Genre/Influences: Experimental, abstract, cinematographic, ambient.
Background/Info: Jean-Marc Lederman is one of those Belgian electronic pioneers belonging to the collective memory. We all remember him for his involvement in The Weathermen while more recently he took the electro community by surprise being part of Ghost & Writer. Lederman now gets back to solo-experiments under his own name. It’s the second full length, which has been released 2 years after “The Last Broadcast On Earth”.
Content: Forget about all electro-pop and other early EBM and electro-wave experiments this artist has been involved with. “The Space Between Worlds” reveals another side of this musician. “The Space Between Worlds” moves on there where “The Last Broadcast On Earth” stopped. The music is definitely experimental, but also on the edge of cinematographic music.
+ + + : This is a side of Lederman’s talent we’re not used to hearing. Experimental music always is more ‘difficult’ to understand, but what I’ve understood or just felt is the fascination of the artist for sound- and noise creation. It sounds abstract, but features refined treatments and crystalline bleeps. It also is a diversified work, which also features orchestral arrangements and even some jazzy influences. If you don’t know it’s Jean-Marc Lederman, I can assure you it’s quite difficult to recognize who’s hiding behind this work. It simply reveals the open-minded vision of the musician.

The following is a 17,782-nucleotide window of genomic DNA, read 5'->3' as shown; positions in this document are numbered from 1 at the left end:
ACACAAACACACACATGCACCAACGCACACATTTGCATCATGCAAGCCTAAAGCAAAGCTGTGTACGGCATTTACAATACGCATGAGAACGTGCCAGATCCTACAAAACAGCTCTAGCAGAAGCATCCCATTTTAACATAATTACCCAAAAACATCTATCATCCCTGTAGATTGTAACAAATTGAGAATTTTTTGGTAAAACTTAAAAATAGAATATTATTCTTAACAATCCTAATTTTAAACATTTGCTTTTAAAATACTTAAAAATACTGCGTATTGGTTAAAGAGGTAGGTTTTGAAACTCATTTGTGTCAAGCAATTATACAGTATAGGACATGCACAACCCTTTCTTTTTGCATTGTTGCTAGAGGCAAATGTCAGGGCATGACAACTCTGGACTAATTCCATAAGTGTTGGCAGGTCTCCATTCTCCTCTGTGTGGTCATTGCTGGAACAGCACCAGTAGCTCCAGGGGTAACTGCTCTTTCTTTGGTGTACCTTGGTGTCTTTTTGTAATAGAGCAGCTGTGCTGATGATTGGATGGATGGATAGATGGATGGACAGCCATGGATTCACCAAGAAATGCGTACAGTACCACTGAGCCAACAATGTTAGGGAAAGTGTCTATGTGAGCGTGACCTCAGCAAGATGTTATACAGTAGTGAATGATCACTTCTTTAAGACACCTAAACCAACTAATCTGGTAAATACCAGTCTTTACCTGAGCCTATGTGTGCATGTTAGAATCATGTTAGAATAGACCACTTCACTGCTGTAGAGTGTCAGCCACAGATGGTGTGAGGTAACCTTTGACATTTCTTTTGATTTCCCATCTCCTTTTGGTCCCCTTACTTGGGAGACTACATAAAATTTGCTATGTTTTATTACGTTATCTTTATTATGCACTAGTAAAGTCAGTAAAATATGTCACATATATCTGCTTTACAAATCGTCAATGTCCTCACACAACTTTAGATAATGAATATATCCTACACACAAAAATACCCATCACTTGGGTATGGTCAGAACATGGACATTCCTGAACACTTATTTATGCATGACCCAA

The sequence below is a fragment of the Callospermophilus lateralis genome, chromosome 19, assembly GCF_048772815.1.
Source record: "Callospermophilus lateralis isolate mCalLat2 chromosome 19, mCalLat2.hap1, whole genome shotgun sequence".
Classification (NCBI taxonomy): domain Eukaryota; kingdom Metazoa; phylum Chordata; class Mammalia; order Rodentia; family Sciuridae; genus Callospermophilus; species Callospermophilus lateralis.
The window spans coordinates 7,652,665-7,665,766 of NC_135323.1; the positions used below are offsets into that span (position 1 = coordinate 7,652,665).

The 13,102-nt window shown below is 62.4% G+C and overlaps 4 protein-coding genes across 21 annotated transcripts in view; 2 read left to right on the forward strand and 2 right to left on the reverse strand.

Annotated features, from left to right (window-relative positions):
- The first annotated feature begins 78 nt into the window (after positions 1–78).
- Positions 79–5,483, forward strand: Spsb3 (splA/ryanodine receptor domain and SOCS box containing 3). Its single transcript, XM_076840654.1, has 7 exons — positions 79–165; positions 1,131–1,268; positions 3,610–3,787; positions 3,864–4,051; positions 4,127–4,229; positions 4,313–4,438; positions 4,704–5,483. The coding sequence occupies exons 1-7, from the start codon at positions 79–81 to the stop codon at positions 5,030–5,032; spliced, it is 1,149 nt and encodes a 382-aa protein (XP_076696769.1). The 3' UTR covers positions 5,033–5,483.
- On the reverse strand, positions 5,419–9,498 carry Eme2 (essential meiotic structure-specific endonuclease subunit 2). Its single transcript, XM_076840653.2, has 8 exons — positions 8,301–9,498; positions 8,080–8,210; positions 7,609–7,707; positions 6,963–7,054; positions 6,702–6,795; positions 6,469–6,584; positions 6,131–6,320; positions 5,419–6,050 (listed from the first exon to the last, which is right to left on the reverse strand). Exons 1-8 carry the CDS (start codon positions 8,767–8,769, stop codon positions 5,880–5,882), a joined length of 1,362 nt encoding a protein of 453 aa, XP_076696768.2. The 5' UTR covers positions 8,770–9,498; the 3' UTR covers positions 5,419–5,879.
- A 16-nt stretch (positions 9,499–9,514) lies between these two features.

– – – : This album is not the most accessible piece of Jean-Marc Lederman. I don’t have the feeling he did it to conquer a wider audience, but just for the pleasure of exorcising some old sonic demons.
Conclusion: I can’t say I’m wild of this album and I’m not sure this album would get a lot attention if it was not Jean-Marc Lederman operating behind the machines. But it’s an artist of many talents and dealing with multiple influences. Let’s say this is the abstract side of his music genius.
Best songs: “The Man From Oslo”, “Enter The Dragonette”, “The dark Frontier”.